Out of nowhere the other night, my 8-year-old son looked up at me and said, “I think moms should get paid.” You think moms should be get paid, I asked. How come?
Because, he said, moms make the babies, and babies, if you train them right, grow up into smart people and without smart people, there wouldn’t be a world.
Can I just say that my heart melted in that minute? My 8-year-old son, the one who just minutes prior was watching American Idol and tormenting his brothers, GETS IT. My 8-year-old son intuitively understands the value of mothers.
We live in a culture that pays lip service to the importance of moms and motherhood. Everyone, from teachers to clergy to the average Joe on the street, seems to understand that what happens at home is far more important than what happens in school or elsewhere, but few people want to provide support to parents. And I’m not necessarily talking financial support (although it’s clear that my son was). I’m talking support: Valuing and recognizing the family’s contributions to society, advocating for and creating jobs that allow parents to contribute to the economy without neglecting their responsiblities to their children, structures that provide parents with the inspiration and tools they need to become good parents and supportive networks of people who will share the realities and burdens of parenting with those in the trenches.
That kind of support for parenting — much less economic support — is sadly lacking in many communities. Yet my 8-year-old hit the nail on the head: Good parents create good kids. Good kids make the world go ’round.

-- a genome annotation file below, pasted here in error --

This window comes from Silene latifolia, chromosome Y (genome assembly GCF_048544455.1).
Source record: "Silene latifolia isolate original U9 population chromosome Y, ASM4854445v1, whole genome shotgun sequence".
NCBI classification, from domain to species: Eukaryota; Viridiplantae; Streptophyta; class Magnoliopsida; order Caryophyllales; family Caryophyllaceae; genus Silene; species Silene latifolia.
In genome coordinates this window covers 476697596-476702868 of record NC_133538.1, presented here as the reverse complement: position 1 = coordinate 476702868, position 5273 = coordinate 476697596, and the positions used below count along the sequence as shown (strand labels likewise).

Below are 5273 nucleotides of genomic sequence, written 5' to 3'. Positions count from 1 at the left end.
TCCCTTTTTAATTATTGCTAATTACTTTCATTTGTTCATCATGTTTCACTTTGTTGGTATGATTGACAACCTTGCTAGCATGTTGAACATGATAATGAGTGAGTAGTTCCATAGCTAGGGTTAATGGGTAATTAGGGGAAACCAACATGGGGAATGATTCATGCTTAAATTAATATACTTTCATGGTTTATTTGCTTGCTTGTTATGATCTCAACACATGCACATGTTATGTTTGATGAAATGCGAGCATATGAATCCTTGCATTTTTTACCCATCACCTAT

On some level, my kid even understood the economic value of a parent. Nuture a kid’s brain and interests now, and later that kid may contribute something great to their society. William Kamkwamba brought power to his village.
That kind of economic contribution of parents is overlooked by our society, and more often that not, it’s mothers that pay the price. As Ann Crittenden points out in her book, The Price of Motherhood, mothers are still far more likely than fathers to take time out of the workforce, to work part-time in order to care for their children, or to select lower-paying, no benefit jobs that allow them time to parent. As a result, women, in general, make far less money during their lifetimes — and have far less retirement income.
My 8-year-old, in some small way, understands that it’s wrong for mothers to suffer economically for their devotion to their children. I can only hope that others of his generation eventually come to the same realization and work together to create a society that truly values the contributions of the family.